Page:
When the Supreme Court overruled Roe v. Wade -- the landmark decision that guaranteed the right to abortion -- it was thought the decision would drive voters to the polls for the midterm election.
Surveys have indicated younger female voters strongly oppose restrictions and care more about abortion rights than any other issue.
Democrats were banking on abortion rights being a key issue going into the midterm elections, but a large percentage of Americans say it is not critical to their vote.
According to an ABC News/Washington Post poll released Sept. 25, abortion is not the most top-of-mind issue for most voters, Democrat or Republican.
Among all voters, the economy was the top issue, with 84% saying it was highly important. This was closely followed by education and schools, with 77% calling it highly important; inflation, with 76%; and crime, with 69%.
Abortion came fifth on the list, with 62% referring to the issue as an important one.
"I'm a little skeptical of the recent polling on this. I think we don't know the impact of the abortion issue, because it's not your usual public policy issue," Elaine Kamarck, founding director of the Center for effective Public Management at the Brookings Institute, told ABC News.
Why abortion is not top-of-mind
Oklahoma State Rep. Jim Olsen, a co-author of one of the state's anti-abortion bills and a Republican, told ABC News his constituents are concerned with what affects them directly.
While an estimated one-in-four women will have an abortion by age 45, according to the Guttmacher Institute, a research group focusing on sexual and reproductive health, Olsen says abortion doesn't concern the majority of the population.
"My wife, my daughters, my mother, my mother-in-law, none of them have ever had an abortion," he said. "It's not an issue that directly touches us because none of them would have made that choice, legal or illegal. But what touches a lot of people is the skyrocketing inflation."
Cathi Herrod, president of the Center for Arizona Policy, a nonprofit organization that has supported abortion-restricting laws in the state, told ABC News she hears state residents more concerned about the economy. A recent Wallethub study found the Phoenix-Mesa-Scottsdale area had seen inflation rise the most of all U.S. cities, with a 13% increase in prices over the last year.
"Arizonans are concerned about the economy," she said. "The Phoenix area has one of the highest rates, if not the highest rate of inflation in the country. ... That's top of the mind for voters."
But Supermajority, a group focused on mobilizing female voters co-founded by Cecile Richards, a former president of Planned Parenthood, told ABC News even though its polling suggests women are not single-issue voters, the group has seen a surge in volunteer sign-ups and there are indications of an increase in voter registration in some states.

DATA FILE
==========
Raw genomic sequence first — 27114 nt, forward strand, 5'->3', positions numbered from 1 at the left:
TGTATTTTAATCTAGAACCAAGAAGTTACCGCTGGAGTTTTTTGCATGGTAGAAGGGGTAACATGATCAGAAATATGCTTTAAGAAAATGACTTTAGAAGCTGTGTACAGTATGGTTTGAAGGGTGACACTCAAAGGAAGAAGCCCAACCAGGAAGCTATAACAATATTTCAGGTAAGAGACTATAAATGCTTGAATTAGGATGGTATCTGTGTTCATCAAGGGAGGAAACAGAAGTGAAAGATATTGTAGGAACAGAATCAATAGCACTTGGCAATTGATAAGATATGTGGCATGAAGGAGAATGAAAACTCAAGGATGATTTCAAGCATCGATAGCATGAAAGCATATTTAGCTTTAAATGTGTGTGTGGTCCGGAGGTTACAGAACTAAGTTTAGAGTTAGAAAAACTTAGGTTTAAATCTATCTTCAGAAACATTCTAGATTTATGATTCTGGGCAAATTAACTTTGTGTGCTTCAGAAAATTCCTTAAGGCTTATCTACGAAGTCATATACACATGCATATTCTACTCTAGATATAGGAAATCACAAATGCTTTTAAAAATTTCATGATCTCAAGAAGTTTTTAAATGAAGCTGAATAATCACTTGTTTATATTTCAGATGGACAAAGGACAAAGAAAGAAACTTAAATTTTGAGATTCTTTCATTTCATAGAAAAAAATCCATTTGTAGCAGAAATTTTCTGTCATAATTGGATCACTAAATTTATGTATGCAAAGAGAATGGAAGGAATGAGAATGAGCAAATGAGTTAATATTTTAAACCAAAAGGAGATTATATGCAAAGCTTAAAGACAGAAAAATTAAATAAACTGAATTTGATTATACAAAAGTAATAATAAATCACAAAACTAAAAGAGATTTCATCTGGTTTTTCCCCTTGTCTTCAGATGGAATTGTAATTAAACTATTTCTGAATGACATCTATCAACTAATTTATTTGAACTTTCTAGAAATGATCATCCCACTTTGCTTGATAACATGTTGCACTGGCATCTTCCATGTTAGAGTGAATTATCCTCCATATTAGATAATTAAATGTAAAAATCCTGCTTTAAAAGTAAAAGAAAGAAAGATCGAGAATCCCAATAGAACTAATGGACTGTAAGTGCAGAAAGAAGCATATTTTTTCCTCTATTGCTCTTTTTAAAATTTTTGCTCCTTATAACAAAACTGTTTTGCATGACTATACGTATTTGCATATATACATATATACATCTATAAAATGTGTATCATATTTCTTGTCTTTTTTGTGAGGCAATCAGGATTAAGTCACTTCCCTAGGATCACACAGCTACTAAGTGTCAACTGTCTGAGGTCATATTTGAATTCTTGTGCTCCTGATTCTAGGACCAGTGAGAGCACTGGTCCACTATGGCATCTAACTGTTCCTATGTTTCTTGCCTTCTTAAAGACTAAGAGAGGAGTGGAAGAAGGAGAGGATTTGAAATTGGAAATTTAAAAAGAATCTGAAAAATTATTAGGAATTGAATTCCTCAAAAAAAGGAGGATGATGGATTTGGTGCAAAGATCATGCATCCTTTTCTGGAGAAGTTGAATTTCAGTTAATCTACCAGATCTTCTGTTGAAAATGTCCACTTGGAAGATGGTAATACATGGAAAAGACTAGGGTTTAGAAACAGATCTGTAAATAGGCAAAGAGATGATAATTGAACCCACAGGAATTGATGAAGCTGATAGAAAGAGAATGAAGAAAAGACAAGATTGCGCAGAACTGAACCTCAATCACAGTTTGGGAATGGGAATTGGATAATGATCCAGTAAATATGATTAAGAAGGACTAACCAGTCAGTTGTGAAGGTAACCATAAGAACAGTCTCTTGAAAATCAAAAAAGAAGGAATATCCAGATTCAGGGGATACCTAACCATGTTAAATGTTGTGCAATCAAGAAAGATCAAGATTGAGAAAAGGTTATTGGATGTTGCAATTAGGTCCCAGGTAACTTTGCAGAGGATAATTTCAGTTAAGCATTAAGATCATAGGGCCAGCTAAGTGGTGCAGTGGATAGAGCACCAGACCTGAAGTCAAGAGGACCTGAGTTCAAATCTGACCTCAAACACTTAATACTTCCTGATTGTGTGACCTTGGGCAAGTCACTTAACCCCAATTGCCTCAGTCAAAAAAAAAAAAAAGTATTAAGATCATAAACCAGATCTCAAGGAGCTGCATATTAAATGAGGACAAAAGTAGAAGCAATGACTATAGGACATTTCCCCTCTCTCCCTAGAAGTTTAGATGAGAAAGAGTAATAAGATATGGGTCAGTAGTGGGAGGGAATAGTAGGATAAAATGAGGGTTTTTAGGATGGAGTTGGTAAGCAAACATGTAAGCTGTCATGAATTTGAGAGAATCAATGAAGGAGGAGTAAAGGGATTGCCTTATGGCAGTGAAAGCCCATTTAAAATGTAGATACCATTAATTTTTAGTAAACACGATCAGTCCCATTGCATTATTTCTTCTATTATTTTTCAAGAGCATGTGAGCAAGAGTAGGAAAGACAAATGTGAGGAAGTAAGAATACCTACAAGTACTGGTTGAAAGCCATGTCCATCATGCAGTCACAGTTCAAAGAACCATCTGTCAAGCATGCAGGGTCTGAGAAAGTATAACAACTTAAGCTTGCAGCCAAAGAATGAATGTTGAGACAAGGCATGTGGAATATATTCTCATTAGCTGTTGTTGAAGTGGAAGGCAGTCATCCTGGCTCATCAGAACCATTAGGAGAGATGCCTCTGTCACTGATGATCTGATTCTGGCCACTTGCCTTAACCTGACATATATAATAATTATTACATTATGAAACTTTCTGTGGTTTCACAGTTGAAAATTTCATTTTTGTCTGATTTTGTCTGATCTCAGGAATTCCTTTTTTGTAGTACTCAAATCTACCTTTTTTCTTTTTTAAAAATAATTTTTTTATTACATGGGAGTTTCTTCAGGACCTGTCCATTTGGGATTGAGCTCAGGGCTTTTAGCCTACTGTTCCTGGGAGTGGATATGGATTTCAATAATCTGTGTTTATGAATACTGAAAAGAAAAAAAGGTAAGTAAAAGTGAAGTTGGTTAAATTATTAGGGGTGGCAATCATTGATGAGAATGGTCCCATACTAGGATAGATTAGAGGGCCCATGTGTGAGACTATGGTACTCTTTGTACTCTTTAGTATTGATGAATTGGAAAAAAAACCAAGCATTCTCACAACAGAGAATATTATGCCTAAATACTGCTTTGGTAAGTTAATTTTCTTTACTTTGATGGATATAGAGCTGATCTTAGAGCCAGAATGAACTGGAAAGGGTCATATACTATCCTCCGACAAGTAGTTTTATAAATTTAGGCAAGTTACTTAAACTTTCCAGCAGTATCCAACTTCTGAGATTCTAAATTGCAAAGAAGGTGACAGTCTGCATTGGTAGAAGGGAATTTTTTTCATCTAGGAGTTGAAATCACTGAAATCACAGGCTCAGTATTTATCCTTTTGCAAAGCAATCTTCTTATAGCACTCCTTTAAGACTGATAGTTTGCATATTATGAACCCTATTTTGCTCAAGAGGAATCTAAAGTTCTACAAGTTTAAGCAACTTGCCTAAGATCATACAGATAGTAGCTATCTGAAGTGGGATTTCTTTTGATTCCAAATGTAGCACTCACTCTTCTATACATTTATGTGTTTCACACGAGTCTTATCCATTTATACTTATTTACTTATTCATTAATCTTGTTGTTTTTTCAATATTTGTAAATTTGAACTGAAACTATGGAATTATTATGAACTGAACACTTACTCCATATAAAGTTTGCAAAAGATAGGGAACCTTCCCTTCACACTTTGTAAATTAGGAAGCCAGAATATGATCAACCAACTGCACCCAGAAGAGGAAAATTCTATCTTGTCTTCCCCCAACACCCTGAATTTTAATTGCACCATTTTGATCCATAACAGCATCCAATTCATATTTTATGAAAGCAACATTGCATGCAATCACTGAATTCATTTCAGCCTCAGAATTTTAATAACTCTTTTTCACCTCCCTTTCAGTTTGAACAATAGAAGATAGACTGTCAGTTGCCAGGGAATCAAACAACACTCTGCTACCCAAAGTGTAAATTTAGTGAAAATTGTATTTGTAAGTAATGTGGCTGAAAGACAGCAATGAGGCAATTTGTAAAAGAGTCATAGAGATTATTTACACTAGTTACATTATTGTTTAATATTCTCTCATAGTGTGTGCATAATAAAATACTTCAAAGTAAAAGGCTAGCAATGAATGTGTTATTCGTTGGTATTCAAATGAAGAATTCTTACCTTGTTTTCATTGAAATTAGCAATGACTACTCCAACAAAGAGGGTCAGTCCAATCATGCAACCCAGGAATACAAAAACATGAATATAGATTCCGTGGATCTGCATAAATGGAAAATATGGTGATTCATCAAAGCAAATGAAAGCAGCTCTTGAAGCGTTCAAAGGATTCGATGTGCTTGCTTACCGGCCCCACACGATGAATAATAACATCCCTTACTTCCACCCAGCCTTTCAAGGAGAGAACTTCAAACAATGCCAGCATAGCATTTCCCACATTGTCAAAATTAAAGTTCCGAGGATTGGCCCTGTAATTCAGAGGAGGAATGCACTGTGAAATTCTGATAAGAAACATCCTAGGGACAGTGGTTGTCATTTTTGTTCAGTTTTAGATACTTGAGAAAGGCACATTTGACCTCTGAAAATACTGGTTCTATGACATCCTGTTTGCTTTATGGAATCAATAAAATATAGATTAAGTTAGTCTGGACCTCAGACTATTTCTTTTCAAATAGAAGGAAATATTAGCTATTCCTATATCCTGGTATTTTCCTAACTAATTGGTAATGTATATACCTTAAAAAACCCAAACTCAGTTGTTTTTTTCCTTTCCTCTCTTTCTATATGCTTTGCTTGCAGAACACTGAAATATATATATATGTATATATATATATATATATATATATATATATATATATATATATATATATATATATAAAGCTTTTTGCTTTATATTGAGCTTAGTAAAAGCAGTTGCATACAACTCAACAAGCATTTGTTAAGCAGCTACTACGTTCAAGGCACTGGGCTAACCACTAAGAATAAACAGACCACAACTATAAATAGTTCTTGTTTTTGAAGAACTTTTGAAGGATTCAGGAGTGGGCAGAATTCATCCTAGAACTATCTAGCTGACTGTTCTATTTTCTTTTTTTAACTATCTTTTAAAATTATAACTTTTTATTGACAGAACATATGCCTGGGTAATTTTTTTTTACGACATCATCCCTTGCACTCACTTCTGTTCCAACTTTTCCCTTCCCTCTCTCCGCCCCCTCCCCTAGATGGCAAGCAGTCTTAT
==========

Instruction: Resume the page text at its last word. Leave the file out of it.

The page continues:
In Michigan, where an abortion question is on the ballot, women are out-registering men by a margin of 8.1% and Democrats are out-registering Republicans by 18%, according to data analysis conducted by TargetSmart.
Amanda Brown Lierman, director of Supermajority, also told ABC News that on the ground, a lot of women were shocked by the court's decision. She said there is "a lot of rage out there" and that abortion has become a highly motivating issue for them.
Could abortion be a sleeper issue?
Although polling indicates abortion is not a top of mind issue, the September ABC News/Washington Post poll found 64% opposed the Supreme Court decision to overturn Roe v. Wade and the public trusts Democrats to handle abortion over Republicans by a wide 20 points.
Researchers told ABC News abortion could be a sleeper issue that may have an impact at the polls.
Kamarck argued it is a clearly delineated issue with Democrats supporting abortion rights and Republicans supporting some sort of abortion ban, which is not the case when it comes to things like inflation. She also said there is an intensity when it comes to how passionate voters are on the issue, regardless of their position, and that this is an issue of intense interest to women, who make up the majority of the electorate.
Unlike other voter demographics, "very small movements among the women's vote turn into very, very big numbers," Kamarck said.
Republicans candidates who were strongly anti-abortion are now "trimming their sails" and retreating from their previous positions to more moderate ones, according to Kamarck.
Republican Minority Leader Sen. Mitch McConnell, who had previously opened the door to a federal ban, stepped away from Sen. Lindsey Graham's proposed 15-week ban in September, saying party members would likely prefer abortion be dealt with at the state level.
Graham including exceptions for rape, incest and to save the life of the mother in the bill is also a step back from his previous harsh stance on abortion, Kamarck said.
Oklahoma has one of the strictest abortion laws in the nation, with no exceptions for rape or incest, only if the life of the mother is in danger. Rep. Olsen said he's seen a "little bit of a push" towards allowing more exceptions to the law, although it's not something he supports.
Voters in Kansas, a traditionally red state, unexpectedly struck down an anti-abortion measure that would have removed protections for abortion rights from its state constitution earlier this year. The measure was defeated with wide margins – 59% to 41% – in the high-turnout primary, which was the first state-level test of voter movement on abortion since Roe was overturned.
"I think that's a good measure of intensity and how this issue may transcend party identification, because not all Republicans are avidly pro-lifers," Kamarck said.